Hershey Foods Inc
By David F. Carr | Posted 2002-12-16
Was it a fluke? In September, Hershey Foods said it had completed an upgrade to mySAP.com—on schedule and below budget.
It was a significant turnaround for a company that had become an example of how not to do a major software project. In 1999, Hershey stumbled while rushing to
complete an enterprise systems overhaul, with a new SAP implementation at its core.
Basic order management and fulfillment processes broke down, causing the company to fail to meet many retailers' orders. The immediate impact was
about $150 million in lost sales for the year. The damage to sales and retailer confidence lingered into early 2000.
Hershey is still reluctant to discuss what happened and what caused it; the company declined repeated requests for interviews from Baseline over the
past year, and asked SAP and Accenture (which helped with the mySAP implementation) not to talk, either.
But we gathered insight from insiders and former employees, and from some public statements Hershey has made about its supply-chain
improvements. Here's a look at three things that went wrong at Hershey—and the subsequent lessons learned.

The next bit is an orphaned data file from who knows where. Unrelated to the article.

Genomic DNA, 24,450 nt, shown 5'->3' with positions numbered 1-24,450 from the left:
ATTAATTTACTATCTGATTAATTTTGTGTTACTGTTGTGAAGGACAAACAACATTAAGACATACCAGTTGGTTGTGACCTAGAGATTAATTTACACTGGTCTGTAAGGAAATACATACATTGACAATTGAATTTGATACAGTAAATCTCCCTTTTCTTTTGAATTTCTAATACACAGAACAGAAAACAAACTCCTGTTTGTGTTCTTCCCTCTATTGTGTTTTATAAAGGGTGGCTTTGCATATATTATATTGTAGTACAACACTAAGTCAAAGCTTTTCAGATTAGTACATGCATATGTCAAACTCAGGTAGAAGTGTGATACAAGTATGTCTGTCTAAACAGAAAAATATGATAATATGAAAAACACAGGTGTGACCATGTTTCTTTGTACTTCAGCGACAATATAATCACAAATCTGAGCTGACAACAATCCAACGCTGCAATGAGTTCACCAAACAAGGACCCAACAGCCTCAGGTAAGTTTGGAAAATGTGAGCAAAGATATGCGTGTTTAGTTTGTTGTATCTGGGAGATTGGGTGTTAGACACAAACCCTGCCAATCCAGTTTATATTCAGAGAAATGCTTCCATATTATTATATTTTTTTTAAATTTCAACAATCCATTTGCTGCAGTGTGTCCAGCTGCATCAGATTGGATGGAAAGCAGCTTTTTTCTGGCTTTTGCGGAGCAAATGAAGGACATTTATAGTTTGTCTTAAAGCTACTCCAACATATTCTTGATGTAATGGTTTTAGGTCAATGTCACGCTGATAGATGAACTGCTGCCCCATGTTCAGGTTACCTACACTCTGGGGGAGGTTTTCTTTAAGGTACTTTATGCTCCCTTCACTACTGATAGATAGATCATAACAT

#1: The Big Bang">
What Went Wrong #1: The Big Bang
The overriding problem appears clear: Hershey was simply trying to do too much at once. In cosmology, the Big Bang theory tells us the universe sprang into
being in an instant, wiping out everything that went before. In Hershey's case, it was the old logistics systems that had allowed it to do business for years that were
wiped out in a flash.
In late 1996, Hershey's management approved what came to be known as the Enterprise 21 project, which would largely replace legacy mainframe systems with
new enterprise client/server software. Enterprise 21 was partly a Year 2000 project, allowing Hershey to scrap rather than repair legacy software that might not
process date-related procedures correctly after the turn of the century. But the new...